With Ling in toe they head to factory and find their way into the heroin plant. At this point the film wastes no time in giving what the audience has been waiting for. Jackie and Biao leap into action. Biao goes up against the man who would go on to take Dick Wei's mantle for Villain of Choice in the 90's, Billy Chow and Jackie has to take in Yuen Wah. They're both excellent fights and are certainly more hard-hitting then anything that has come before, especially when one stunt sees a poor bloke slam his head and neck into the floor. How they didn't get seriously damaged by that bump I have no idea.


Yet, all this does is lead us right into the Pi├Ęce de r├ęsistance when we get round two between Jackie and his opponent from Wheels on Meals, Benny Urquidez. Benny is beyond a shadow of a doubt one of Jackie's greatest on-screen adversaries. They may have only faced each other twice but both times have left such an impact on the face of martial arts cinema that it's easy to see why many fans around the world cite them as some of the best examples of screen fighting ever produced.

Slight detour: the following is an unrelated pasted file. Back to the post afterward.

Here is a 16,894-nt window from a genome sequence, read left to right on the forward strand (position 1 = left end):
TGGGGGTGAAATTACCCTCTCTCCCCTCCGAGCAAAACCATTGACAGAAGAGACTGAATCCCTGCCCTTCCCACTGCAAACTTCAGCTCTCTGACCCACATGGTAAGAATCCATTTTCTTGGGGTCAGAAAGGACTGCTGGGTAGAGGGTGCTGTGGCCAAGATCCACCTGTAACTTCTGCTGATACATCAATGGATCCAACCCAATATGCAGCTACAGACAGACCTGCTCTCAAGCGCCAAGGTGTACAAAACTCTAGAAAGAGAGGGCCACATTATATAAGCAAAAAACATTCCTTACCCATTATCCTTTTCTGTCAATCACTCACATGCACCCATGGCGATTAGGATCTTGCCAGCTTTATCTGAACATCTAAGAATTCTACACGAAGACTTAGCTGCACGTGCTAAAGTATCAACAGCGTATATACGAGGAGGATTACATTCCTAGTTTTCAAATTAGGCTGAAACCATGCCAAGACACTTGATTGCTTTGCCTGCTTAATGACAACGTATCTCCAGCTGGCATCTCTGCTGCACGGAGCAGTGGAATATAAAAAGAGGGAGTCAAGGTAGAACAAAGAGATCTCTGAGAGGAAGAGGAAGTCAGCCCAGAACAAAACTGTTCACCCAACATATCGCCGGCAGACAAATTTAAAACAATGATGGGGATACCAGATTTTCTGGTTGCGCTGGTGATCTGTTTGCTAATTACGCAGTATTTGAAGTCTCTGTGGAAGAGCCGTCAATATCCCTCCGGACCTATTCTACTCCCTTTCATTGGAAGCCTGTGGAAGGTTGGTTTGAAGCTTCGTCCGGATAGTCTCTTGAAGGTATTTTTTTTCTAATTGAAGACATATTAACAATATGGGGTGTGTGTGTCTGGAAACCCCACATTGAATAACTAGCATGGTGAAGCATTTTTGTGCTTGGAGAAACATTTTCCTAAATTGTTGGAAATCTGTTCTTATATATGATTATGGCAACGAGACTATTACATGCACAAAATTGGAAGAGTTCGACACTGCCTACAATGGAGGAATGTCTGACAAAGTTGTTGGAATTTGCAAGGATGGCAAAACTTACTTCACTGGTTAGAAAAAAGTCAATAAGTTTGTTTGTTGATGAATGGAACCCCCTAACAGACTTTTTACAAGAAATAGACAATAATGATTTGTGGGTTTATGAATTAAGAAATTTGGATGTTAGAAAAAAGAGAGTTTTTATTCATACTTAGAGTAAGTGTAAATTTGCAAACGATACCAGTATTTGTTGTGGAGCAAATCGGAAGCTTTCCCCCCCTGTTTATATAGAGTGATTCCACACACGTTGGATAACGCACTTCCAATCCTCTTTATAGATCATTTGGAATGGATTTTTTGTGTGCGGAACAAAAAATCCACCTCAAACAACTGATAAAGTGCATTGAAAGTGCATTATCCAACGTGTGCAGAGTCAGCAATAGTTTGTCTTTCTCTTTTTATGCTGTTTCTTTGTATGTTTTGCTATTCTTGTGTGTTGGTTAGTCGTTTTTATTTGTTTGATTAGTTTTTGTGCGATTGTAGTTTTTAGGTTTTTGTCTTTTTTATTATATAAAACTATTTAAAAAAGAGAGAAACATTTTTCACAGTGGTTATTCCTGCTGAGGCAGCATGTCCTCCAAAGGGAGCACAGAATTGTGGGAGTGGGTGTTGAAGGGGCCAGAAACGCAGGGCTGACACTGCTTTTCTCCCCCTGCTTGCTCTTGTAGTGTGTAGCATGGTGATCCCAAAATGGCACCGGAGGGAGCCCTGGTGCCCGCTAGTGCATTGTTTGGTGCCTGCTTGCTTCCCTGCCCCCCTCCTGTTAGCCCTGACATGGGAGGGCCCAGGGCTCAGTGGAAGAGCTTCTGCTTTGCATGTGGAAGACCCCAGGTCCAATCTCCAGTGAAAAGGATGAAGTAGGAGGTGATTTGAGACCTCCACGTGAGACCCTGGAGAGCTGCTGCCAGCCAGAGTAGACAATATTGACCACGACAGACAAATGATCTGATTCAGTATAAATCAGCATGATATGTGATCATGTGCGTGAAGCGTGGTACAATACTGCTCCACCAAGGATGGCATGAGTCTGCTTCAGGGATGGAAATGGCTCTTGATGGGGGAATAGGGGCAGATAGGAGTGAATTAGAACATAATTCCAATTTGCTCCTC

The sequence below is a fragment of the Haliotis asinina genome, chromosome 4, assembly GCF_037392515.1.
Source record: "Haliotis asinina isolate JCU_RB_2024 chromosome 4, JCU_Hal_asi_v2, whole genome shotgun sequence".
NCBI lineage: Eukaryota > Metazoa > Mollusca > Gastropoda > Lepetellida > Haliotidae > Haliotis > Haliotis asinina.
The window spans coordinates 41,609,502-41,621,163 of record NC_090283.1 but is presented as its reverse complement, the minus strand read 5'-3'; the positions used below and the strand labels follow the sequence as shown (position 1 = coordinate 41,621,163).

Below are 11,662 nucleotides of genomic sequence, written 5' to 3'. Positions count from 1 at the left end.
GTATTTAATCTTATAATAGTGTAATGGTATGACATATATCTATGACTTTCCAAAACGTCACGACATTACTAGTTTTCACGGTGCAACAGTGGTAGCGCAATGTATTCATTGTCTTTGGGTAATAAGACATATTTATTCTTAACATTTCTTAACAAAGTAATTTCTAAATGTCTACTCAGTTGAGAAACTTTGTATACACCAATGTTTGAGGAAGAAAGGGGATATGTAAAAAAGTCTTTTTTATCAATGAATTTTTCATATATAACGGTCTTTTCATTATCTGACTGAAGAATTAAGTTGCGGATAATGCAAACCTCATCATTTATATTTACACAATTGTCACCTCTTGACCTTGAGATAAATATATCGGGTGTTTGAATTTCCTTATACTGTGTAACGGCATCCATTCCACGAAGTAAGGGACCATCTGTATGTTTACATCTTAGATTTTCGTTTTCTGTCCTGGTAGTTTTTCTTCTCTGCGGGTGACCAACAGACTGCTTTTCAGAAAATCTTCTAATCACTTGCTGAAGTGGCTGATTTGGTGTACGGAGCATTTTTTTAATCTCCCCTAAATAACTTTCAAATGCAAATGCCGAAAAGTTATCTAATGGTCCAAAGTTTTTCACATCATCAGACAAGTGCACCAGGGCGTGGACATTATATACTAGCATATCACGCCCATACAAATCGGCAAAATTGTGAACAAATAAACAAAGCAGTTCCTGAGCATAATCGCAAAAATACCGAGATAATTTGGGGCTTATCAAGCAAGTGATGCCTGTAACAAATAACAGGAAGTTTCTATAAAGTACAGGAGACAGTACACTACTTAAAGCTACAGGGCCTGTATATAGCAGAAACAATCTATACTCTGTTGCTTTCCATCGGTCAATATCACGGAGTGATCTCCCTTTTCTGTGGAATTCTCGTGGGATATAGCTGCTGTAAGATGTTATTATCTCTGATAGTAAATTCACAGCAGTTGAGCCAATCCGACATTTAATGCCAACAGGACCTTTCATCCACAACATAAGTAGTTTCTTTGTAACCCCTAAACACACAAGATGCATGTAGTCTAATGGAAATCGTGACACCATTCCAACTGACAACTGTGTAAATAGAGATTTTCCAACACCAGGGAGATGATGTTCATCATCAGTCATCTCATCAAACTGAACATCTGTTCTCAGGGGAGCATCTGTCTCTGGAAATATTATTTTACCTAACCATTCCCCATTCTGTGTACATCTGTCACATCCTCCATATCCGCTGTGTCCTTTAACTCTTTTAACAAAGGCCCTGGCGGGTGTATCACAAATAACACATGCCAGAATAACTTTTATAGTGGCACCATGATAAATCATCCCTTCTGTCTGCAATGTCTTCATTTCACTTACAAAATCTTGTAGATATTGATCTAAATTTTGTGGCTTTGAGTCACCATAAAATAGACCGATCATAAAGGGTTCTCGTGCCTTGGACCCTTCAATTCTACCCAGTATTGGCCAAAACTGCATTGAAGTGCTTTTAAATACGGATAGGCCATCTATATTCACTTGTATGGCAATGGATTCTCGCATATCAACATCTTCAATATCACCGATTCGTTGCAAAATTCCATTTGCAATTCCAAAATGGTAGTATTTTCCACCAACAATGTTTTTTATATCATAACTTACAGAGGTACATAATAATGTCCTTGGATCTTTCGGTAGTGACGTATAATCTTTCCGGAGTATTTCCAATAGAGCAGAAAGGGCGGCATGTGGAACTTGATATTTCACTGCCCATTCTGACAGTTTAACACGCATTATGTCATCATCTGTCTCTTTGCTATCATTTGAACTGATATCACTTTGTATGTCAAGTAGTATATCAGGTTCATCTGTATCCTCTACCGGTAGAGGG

What makes this fight different to Wheels on Meals is fundamentally choreography. While that film had them throwing lightening fast exchanges, this time they're out to really hurt each other with stiff kicks to the chest and some nasty fists to the face. Each move looks like it hurts and it should as they really had to push the bar further because they had set it so high last time. I already explained Benny is the real deal and even he was impressed with how well Jackie handled himself the few times they actually made contact during some of the moves


As you'd expect after getting a hell of a beat down Jackie is able to push himself beyond the limit and manages to get the victory over Benny. With the bad guys defeated and everyone saved that ends the film. So too does my retrospective on three films that are some of the best in which all three stars have ever made. Sadly this was to be their last collaboration. There was attempt made in the 90's to get all three involved in a film but Jackie couldn't be a part of it and so that film later become Don't Give A Damn, with Takeshi Kineshiro filling in Jackie's original role.

If you're wondering when the film came out if it was a hit, well, this may shock you but no it wasn't. Expert Bey Logan theorizes the reason the film didn't live up to expectations had a lot to do with the characters they played. Hong Kong audiences were very particular about the roles their stars played and weren't very receptive whenever they tried to play against type. Still, all parties involved should be proud of the final film.

So that's that on my three part retrospective, it's been an absolute blast going back and watching these bona fide genre classics and being able to share my thoughts with you. I hope you enjoyed reading these articles as much as I enjoyed writing them. Until next time, my friends.